IUU catches of toothfish have been reduced by 95% from peak levels in 1996. Within those figures, the IUU catches of Patagonian toothfish (aka Chilean Sea Bass)* have been reduced by 99.9% to virtually zero, throughout the CCAMLR region. Coming from a position 10 years ago where IUU catches threatened populations of toothfish, I believe these results are incredible” he stated.
“This massive reduction of IUU fishing has come about as a result of strong collaboration and cooperation between legal industry members, CCAMLR, and conservation groups”, Exel said. He pointed to the significant efforts taken over recent years on surveillance and enforcement by Australia, France, New Zealand, South Africa and the United Kingdom. COLTO members also believe the presence of legal fishermen provides a deterrent for IUU operators.
Results from the CCAMLR meeting show IUU fishing for Antarctic toothfish ‘..continued at a relatively low level..” in one high seas region, outside the control of CCAMLR and of national jurisdictions. COLTO members are continuing to work with CCAMLR to eliminate this toothfish piracy.
Mr Exel also highlighted the success of CCAMLR for its conservation measures designed and implemented in conjunction with COLTO to protect seabirds, as well as congratulating legal operators for their ability to implement innovative measures to avoid incidental capture of seabirds.
It was reported by the Chairman of the Scientific Committee that levels of seabird deaths as a result of fishing in most of the Convention area were “..negligible..”. It was also notable that the Executive Secretary of the Agreement for the Conservation of Albatross and Petrels** commended CCAMLR this year on its successful protection measures for seabird.
The single region where seabird interactions occurred in 2010/11, has seen a 98% reduction in interaction rates over the past decade through the use of CCAMLR mitigation measures implemented by COLTO members. COLTO members are continuing to work with CCAMLR to ensure minimal impacts of fishing on seabird populations continue.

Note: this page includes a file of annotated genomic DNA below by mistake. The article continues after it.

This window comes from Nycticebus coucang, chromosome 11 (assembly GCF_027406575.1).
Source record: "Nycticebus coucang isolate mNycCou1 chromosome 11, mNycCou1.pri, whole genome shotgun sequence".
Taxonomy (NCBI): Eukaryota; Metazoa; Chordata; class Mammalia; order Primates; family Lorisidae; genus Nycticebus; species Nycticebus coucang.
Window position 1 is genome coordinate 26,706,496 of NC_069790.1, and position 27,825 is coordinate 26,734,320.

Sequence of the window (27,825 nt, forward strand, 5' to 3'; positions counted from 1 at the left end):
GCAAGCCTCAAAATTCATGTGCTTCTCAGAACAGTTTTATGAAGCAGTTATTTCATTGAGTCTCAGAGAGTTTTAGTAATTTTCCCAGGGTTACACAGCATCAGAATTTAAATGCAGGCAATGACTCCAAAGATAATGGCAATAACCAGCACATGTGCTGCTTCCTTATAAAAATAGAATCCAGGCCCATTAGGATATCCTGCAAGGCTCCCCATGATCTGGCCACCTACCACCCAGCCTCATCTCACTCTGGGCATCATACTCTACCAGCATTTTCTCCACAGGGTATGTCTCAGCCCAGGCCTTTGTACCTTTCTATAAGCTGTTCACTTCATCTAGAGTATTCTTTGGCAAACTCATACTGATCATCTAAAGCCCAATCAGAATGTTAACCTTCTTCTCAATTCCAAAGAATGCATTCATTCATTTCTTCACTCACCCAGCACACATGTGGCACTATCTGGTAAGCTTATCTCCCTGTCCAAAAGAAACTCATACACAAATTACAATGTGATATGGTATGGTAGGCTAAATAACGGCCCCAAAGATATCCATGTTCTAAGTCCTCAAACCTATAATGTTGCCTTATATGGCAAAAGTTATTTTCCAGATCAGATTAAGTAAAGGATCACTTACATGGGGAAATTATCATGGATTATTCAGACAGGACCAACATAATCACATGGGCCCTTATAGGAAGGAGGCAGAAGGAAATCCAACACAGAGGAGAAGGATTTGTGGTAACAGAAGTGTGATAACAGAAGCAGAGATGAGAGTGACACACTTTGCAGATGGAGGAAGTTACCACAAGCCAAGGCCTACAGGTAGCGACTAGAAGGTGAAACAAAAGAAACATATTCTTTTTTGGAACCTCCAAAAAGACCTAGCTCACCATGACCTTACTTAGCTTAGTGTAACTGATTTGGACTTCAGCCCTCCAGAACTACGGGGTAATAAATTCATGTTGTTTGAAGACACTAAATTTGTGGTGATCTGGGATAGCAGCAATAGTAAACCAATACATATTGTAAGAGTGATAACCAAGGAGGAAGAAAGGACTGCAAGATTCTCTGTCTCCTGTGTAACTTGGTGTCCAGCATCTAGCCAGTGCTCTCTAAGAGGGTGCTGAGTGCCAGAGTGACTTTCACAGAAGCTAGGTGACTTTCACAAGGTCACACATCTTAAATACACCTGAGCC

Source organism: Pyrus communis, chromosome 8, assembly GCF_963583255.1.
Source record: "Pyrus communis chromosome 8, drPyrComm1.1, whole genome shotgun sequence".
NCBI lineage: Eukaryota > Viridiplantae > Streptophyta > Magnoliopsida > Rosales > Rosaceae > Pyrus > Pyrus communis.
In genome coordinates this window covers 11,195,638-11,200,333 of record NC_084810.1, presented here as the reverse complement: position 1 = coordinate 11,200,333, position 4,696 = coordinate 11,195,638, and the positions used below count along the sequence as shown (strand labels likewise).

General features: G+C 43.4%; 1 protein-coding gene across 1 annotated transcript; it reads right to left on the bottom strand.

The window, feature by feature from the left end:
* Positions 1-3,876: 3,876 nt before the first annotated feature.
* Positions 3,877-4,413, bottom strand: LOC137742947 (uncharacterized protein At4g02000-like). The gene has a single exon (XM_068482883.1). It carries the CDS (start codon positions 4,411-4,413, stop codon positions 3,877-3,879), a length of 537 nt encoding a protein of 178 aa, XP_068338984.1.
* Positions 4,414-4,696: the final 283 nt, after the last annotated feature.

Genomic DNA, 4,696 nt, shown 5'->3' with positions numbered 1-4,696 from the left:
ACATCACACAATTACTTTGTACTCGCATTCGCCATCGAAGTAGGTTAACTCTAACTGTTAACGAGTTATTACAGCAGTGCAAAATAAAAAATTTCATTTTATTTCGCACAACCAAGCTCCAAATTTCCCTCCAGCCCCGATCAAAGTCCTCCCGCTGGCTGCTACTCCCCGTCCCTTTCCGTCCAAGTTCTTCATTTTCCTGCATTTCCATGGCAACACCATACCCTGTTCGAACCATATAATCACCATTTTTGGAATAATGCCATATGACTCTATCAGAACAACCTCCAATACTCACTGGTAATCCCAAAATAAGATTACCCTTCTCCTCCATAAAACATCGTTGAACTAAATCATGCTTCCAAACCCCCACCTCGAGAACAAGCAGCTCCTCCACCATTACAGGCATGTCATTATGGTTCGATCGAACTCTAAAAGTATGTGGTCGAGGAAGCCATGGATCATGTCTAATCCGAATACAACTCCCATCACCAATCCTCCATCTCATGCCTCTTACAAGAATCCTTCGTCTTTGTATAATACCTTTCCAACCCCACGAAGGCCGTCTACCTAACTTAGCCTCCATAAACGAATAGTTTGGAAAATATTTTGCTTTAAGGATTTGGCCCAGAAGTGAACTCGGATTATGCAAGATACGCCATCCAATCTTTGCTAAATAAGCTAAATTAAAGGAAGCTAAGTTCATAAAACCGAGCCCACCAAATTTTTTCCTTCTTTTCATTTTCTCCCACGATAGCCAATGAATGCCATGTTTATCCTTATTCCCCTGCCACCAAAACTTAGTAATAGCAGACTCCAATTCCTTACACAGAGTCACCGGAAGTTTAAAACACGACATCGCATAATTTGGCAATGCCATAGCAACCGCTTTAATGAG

For more information, contact Martin Exel +61 413 595 532 (timezone GMT +11)
* There are two species of toothfish. Patagonian toothfish (Dissostichus eleginoides – also known as Chilean Sea Bass) are generally found in and around sub-Antarctic and National waters of CCAMLR members. Antarctic toothfish (Dissostichus mawsoni) are found in Antarctic waters, generally south of 60 degrees South, off the Antarctic continent. Data on IUU catch levels is sourced from the Scientific Committee of CCAMLR, as reported in SC-CAMLR XXIX, Table 6, Annex 8, with peak IUU catch of Patagonian toothfish at 32,673 tonnes in 1996/97.
** See www.acap.org
23 Sep 2011: COLTO member awarded Nuffield Scholarship
COLTO member from Austral Fisheries, Rhys Arangio, has been awarded a 2012 Nuffield Scholarship, sponsored by Woolworths and the Fisheries Research and Development Corporation.
Rhys is planning on looking into ways to mitigate marine mammal depredation in toothfishing operations.
To view the Media Release click on the link below:
25 May 2011: COLTO Inc.
COLTO has successfully applied to the Commissioner for Fair Trading in Western Australia and has become an Incorporated Association.
The following are the Articles of Association for COLTO Inc.
10 May 2011: Third fishery for Austral Fisheries & Australian Longline enters full assessment against the MSC standard
The Macquarie Island toothfish fishery, operated by Austral Fisheries and Australian Longline, has entered full assessment for MSC certification.
This is the Australian operators’ third fishery to undergo MSC assessment with their HIMI mackerel icefish fishery successfully gaining MSC certification in 2006, and their HIMI toothfish fishery currently undergoing full assessment.
Independent certification body Scientific Certification Systems (SCS), will evaluate the Southern Ocean fishery against the MSC environmental standard for well-managed and sustainable fisheries.
The standard examines the sustainability of the fish stock, the environmental impact of the fishing activities and the management and governance systems that are in place.